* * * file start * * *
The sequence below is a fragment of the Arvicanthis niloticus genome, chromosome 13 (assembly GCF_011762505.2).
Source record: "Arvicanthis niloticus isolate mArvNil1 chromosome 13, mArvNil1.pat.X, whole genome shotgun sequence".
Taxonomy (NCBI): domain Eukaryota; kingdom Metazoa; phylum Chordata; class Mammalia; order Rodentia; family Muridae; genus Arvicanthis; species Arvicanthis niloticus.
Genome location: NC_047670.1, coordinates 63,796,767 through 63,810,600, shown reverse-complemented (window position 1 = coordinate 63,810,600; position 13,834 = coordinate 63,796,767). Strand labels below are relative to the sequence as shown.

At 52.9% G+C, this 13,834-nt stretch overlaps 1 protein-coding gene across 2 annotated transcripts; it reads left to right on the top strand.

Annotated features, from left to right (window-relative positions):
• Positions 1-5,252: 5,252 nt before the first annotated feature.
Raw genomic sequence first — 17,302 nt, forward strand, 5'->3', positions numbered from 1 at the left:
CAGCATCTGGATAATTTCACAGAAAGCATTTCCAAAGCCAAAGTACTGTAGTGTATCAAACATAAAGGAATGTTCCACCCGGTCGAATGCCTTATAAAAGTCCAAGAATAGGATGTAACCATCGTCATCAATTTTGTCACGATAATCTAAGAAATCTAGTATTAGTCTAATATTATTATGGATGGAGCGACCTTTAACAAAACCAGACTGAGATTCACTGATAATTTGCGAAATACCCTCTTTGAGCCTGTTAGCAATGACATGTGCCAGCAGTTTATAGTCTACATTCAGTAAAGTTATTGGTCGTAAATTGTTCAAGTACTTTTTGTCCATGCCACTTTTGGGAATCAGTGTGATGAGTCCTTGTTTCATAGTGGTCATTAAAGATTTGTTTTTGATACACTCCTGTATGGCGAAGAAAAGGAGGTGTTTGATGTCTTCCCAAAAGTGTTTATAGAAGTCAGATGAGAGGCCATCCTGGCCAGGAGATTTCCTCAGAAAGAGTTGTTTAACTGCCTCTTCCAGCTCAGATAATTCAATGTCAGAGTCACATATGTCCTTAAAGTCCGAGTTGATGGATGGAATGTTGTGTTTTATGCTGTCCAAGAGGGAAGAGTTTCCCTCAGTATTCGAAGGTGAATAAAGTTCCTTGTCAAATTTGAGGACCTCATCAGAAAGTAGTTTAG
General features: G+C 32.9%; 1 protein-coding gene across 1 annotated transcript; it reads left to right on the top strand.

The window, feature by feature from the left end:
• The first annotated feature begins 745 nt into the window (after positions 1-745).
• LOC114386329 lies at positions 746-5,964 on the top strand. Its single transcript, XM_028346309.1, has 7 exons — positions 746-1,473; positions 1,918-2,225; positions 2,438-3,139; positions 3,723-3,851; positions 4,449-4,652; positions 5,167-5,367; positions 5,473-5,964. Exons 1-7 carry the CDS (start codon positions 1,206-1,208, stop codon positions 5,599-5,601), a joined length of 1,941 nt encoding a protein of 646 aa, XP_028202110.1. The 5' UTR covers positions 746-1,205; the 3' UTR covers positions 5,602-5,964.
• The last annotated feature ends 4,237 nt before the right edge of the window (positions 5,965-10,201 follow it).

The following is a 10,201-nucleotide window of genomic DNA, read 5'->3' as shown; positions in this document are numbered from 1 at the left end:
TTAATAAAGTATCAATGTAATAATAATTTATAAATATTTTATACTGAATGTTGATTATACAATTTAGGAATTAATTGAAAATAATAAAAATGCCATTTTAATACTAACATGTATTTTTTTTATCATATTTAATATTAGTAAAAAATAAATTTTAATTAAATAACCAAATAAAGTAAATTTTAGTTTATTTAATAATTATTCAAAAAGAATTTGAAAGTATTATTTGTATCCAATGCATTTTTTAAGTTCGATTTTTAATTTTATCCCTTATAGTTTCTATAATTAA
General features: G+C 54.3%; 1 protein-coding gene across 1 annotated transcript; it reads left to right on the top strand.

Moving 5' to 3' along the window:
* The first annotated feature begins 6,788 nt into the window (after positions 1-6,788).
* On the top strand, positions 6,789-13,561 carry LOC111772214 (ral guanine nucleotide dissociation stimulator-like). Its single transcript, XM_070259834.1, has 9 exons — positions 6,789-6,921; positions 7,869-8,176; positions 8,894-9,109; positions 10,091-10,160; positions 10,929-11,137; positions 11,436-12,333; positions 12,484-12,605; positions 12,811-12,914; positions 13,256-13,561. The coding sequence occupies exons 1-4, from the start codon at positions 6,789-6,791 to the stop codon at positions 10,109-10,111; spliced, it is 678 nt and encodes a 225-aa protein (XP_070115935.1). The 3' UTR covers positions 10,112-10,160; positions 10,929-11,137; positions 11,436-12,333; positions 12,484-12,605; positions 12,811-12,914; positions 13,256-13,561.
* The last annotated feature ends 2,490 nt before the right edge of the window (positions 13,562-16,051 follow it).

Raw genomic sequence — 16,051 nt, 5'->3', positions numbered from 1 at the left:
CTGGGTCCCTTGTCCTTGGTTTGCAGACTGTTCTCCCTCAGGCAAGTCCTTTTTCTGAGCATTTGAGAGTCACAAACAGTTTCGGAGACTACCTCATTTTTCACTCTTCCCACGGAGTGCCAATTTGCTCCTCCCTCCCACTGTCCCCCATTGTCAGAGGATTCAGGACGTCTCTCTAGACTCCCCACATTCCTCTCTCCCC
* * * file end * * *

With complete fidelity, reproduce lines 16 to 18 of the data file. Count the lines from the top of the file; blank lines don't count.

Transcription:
TTAATAAAGTATCAATGTAATAATAATTTATAAATATTTTATACTGAATGTTGATTATACAATTTAGGAATTAATTGAAAATAATAAAAATGCCATTTTAATACTAACATGTATTTTTTTTATCATATTTAATATTAGTAAAAAATAAATTTTAATTAAATAACCAAATAAAGTAAATTTTAGTTTATTTAATAATTATTCAAAAAGAATTTGAAAGTATTATTTGTATCCAATGCATTTTTTAAGTTCGATTTTTAATTTTATCCCTTATAGTTTCTATAATTAA
General features: G+C 54.3%; 1 protein-coding gene across 1 annotated transcript; it reads left to right on the top strand.

Moving 5' to 3' along the window: